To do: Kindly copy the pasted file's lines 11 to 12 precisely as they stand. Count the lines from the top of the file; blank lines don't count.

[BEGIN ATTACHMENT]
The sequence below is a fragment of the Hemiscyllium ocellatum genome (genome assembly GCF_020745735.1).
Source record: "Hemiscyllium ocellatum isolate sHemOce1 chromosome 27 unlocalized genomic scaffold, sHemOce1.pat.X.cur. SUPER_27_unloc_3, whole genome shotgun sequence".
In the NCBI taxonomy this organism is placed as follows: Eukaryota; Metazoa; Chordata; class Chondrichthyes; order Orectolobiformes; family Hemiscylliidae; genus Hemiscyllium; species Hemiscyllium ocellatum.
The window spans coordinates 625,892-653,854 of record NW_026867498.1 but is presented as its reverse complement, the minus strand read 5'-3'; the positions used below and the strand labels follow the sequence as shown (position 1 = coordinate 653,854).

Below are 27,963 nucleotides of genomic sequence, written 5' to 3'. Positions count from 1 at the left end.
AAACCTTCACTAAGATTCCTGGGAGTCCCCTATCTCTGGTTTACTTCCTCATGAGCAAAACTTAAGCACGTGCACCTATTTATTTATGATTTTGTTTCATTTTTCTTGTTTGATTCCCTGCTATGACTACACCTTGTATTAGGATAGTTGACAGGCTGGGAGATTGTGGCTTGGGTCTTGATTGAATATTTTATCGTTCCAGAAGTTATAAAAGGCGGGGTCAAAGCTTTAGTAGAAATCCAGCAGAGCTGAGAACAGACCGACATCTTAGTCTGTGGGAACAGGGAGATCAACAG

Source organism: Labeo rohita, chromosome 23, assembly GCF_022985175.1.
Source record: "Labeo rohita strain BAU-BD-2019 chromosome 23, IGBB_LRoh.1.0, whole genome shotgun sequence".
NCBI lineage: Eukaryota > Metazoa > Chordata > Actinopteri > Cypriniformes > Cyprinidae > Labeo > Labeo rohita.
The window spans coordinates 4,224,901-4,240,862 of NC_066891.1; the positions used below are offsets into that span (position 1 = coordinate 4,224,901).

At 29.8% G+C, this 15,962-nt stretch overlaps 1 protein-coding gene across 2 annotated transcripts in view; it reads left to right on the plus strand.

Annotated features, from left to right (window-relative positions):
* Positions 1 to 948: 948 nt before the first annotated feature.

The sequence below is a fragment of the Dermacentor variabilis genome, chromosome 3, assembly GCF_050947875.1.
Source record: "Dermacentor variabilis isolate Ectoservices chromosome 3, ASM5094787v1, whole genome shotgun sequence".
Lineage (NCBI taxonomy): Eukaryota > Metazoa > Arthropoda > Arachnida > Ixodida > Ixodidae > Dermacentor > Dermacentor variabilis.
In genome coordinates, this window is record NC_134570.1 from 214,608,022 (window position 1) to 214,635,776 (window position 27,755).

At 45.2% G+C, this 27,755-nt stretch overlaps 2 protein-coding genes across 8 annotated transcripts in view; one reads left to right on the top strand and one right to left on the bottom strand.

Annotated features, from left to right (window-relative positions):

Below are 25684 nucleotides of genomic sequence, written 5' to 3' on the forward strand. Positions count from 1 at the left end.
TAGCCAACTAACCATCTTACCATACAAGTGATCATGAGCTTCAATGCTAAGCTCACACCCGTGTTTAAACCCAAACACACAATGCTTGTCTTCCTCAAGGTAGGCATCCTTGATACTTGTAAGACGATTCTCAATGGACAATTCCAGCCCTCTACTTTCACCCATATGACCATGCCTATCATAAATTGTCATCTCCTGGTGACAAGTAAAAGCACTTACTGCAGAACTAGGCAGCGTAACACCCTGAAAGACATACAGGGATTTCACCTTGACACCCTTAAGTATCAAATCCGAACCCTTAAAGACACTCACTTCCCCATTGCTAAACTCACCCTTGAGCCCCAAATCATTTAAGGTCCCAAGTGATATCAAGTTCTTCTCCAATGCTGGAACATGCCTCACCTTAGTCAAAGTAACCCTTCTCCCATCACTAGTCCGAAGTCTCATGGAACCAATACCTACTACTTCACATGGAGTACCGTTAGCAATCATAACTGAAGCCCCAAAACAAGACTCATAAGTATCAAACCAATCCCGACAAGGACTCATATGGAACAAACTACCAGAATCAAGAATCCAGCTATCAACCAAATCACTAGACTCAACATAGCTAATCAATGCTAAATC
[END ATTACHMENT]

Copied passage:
At 29.8% G+C, this 15,962-nt stretch overlaps 1 protein-coding gene across 2 annotated transcripts in view; it reads left to right on the plus strand.

Annotated features, from left to right (window-relative positions):